There is a small gear in the back of the odometer that breaks when the trip
odometer is reset while the car is moving and usually when the last two digits
are '99' on the main odometer.
Some owners who post of Audiworld have reported varying success in pulling the
instrument cluster and disassembling to get to the part. They then use glue to
fix it. Others find a working IC in a used parts (junkyard) place for $20 to $40
and replace the whole thing. Others just live with the inconvenience because
finding a working IC is rare because almost all T44s have encountered this
former four T44s '84 - '91
current 98.5 A4 1.8TQM
Seems to be a very common problem. There is a little gear wheel in
their, which is placed between a small stepper motor and the odo
wheels themselves. It feels quite rubbery, don't know whether that's
the age or whether it's like this from the beginning. If the
speedometer is working but the odometer not, that's a very likely
I replaced it with one from the scrap yard, only to get the same
failure a year later. It's a bit of a pain to take it out, so I would
recommend getting a new one. It looses one or two of its teeth, I
don't know how one would be able to fix that with glue (and it would
very likely loose more teeth later anyway).
I don't agree with the statement that it happens when the trip
odometer is reset. First of all it dis-engages the mechanism, so it
shouldn't be a problem. Nevertheless, I am sure I didn't reset the
trip odometer while driving and the second failure was witth the trip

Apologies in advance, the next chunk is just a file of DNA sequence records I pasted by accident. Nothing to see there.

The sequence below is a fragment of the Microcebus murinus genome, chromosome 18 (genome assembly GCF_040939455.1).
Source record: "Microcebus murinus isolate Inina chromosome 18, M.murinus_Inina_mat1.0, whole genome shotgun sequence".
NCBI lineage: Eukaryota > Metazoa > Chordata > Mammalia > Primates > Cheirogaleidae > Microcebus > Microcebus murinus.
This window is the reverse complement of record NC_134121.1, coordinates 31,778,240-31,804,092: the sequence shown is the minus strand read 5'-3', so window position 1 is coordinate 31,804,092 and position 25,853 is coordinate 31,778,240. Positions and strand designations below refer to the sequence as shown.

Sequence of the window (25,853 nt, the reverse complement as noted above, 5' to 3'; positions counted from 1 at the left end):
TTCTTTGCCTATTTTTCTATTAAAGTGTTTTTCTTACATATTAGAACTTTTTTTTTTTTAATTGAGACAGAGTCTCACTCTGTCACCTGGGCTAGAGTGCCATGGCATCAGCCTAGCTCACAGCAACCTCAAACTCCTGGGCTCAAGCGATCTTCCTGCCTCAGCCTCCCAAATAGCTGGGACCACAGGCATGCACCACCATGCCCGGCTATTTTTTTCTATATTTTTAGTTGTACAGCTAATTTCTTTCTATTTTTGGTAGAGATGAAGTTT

odometer at ~360km (can't remember where it was on the first failure).
Scott Brotherton from Continental Imports (
http://www.continentalimports.com ) used to sell the gear for US$ 20
plus shipping. If anyone knows a European source, I would appreciate
it (shipping from the US is just very expensive).
If you decide to take it apart, you will need to get the needle off.
The best way is to twist it carefully counterclockwise, then it will
come off (don't try the pulling straight off some recommend). I got
this trick from Rick Borth from Overseas Speedometer (
www.speedometer.com ). If you decide not to repair it yourself, it
might be worth to get a quote from him.
There is a web page somewhere with the wiring diagram of the
speedometer. It's actually quite simple. If you can't find the web
page, I might still have a copy of it on my pc. At some stage, I made
some sound files with square waves, corresponding to different speeds
(20, 40, 60, ... km/h), hooked the speedometer up to the pc sound
output and played the sound files. That way I was able to test the
speedometer and odometer and to callibrate it at the same time. I
might still have them somewhere, let me know if you need them.
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